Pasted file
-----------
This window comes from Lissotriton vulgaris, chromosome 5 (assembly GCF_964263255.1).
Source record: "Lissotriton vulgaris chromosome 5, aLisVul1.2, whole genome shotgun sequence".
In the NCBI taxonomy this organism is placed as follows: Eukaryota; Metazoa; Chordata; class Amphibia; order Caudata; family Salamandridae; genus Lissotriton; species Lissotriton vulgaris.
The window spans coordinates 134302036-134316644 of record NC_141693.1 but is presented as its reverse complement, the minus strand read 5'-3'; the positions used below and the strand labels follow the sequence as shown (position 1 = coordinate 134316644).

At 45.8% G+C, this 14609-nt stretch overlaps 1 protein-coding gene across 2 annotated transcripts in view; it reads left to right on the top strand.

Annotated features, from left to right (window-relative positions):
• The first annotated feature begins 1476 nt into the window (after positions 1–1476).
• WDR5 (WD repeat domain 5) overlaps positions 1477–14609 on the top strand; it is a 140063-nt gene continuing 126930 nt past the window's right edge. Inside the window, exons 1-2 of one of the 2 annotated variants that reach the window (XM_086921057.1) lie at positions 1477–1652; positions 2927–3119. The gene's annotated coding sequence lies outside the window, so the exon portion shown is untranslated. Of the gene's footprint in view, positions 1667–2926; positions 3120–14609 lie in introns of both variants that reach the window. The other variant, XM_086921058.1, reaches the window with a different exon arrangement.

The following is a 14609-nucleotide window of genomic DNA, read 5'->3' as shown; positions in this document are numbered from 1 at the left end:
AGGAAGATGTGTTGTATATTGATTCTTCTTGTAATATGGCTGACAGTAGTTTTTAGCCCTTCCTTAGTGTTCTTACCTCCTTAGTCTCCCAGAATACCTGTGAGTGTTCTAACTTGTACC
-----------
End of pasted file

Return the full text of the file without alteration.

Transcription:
This window comes from Lissotriton vulgaris, chromosome 5 (assembly GCF_964263255.1).
Source record: "Lissotriton vulgaris chromosome 5, aLisVul1.2, whole genome shotgun sequence".
In the NCBI taxonomy this organism is placed as follows: Eukaryota; Metazoa; Chordata; class Amphibia; order Caudata; family Salamandridae; genus Lissotriton; species Lissotriton vulgaris.
The window spans coordinates 134302036-134316644 of record NC_141693.1 but is presented as its reverse complement, the minus strand read 5'-3'; the positions used below and the strand labels follow the sequence as shown (position 1 = coordinate 134316644).

At 45.8% G+C, this 14609-nt stretch overlaps 1 protein-coding gene across 2 annotated transcripts in view; it reads left to right on the top strand.

Annotated features, from left to right (window-relative positions):
• The first annotated feature begins 1476 nt into the window (after positions 1–1476).
• WDR5 (WD repeat domain 5) overlaps positions 1477–14609 on the top strand; it is a 140063-nt gene continuing 126930 nt past the window's right edge. Inside the window, exons 1-2 of one of the 2 annotated variants that reach the window (XM_086921057.1) lie at positions 1477–1652; positions 2927–3119. The gene's annotated coding sequence lies outside the window, so the exon portion shown is untranslated. Of the gene's footprint in view, positions 1667–2926; positions 3120–14609 lie in introns of both variants that reach the window. The other variant, XM_086921058.1, reaches the window with a different exon arrangement.

The following is a 14609-nucleotide window of genomic DNA, read 5'->3' as shown; positions in this document are numbered from 1 at the left end:
AGGAAGATGTGTTGTATATTGATTCTTCTTGTAATATGGCTGACAGTAGTTTTTAGCCCTTCCTTAGTGTTCTTACCTCCTTAGTCTCCCAGAATACCTGTGAGTGTTCTAACTTGTACC